On sidelines, Hispanics cheer Sotomayor

At the moment of Sonia Sotomayor's confirmation as the first Hispanic on the Supreme Court, Carmen Garcia cried, hard.

She was one of several women at the FB Lounge in New York City's Spanish Harlem who saw in Sotomayor's life story a version of her own, or her parents'.

"All the obstacles she must have seen in the South Bronx, I saw in Spanish Harlem," said Garcia, 58, a hospital food-service worker whose parents brought her to New York in 1957. "Any child that looks outside the window to the fire escape and wants to become a judge, a lawyer, a district attorney, a Supreme Court (justice), and sees what Sotomayor used to see, can say, 'I can do it, too.' "

For many of the nation's Hispanics, Sotomayor's confirmation marked a proud milestone — an affirmation of their struggles and hard work, an inspiration for them and their children.

Janet Murguia, president of the National Council of La Raza, the nation's largest Hispanic civil rights organization, swallowed back tears as she waited to thank senators after the vote. "It's overwhelming," she said.

From Chicago to Oxnard, Calif., from Sotomayor's hometown of New York to Puerto Rico, her parents' home, her ascent from a housing project to the high court has galvanized Hispanics' hopes. Said Murguia: "Her story is our story."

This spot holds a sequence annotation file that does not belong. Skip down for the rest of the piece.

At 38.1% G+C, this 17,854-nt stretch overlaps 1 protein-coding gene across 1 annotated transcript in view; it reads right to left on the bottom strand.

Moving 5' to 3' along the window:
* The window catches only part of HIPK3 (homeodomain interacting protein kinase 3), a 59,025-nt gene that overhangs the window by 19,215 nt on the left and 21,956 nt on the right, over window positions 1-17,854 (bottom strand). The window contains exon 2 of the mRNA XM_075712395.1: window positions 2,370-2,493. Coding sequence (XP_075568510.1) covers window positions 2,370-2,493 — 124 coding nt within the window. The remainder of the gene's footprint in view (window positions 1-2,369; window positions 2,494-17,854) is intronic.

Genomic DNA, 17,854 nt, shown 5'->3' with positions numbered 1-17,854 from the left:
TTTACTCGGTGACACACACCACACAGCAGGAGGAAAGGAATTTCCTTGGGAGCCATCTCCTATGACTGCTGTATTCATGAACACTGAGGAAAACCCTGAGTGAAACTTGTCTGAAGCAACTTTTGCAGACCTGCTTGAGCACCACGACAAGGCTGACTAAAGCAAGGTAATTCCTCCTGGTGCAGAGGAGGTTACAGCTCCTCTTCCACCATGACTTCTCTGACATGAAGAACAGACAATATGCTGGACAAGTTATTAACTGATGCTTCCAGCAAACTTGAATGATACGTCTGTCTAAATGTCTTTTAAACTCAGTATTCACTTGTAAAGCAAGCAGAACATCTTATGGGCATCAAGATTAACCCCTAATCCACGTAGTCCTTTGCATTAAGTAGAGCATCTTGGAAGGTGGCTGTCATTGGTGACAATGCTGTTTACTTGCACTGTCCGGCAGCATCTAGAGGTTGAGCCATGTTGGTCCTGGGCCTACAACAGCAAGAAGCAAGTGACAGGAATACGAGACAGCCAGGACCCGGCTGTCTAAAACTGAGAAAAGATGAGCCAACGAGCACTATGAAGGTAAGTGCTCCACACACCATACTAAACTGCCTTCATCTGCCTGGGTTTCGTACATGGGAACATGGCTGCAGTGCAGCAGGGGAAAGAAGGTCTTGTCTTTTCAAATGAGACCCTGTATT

New York City

"I have chills down my back"

The FB Lounge in the center of New York's Puerto Rican community is designed for noise — just look at the conga drums next to the big-screen TV in this salsa club — but absolute quiet fell over the small crowd when the U.S. Senate began its roll call vote.

"Aye," whispered Agnes Rivera to Elyshia, her 3-year-old granddaughter, after each affirmative vote. When Florida Sen. Mel Martinez, a Republican and one of the Senate's two Hispanic members, voted "Aye," she called out, "You better."

As the vote wrapped up, club owner Roberto Ayala yelled "Viva Puerto Rico! Viva las mujeres! Viva el barrio!" to cheers and applause from the crowd.

"I have chills down my back and my leg," said Maria Alvarez Castro, president of the Manhattan Hispanic Chamber of Commerce.

To watch the vote, Sandra Rivera put on a religious medal that had belonged to her mother. Her mom, like Sotomayor's parents, moved from Puerto Rico to New York after World War II. She brought home her work as a hatmaker, sent her children to Catholic school and made sure Sandra got to dance class.

Before the vote, Rivera, who danced with Ballet Hispanico, attended a meeting to fight for funding for the dance program she teaches. The image of Sotomayor facing the Senate Judiciary Committee came to her. "If you're prepared and an opportunity comes, then you're able to make that happen."

• By Martha T. Moore

Chicago

"The sky's the limit for me"

When law student Anna Lozoya looks at Sotomayor, she sees herself: a Latina who overcame the limits her culture sometimes places on women.

Lozoya sees her own stubborn nature in the new U.S. Supreme Court justice. Both are diabetic.

When Sotomayor was nominated, Lozoya had not heard of her. Now the justice is a role model as Lozoya, 28, a nurse, studies to be a lawyer.

She said she believes they share an ethos that's particularly strong in immigrants' children: "You follow the dream and you live it."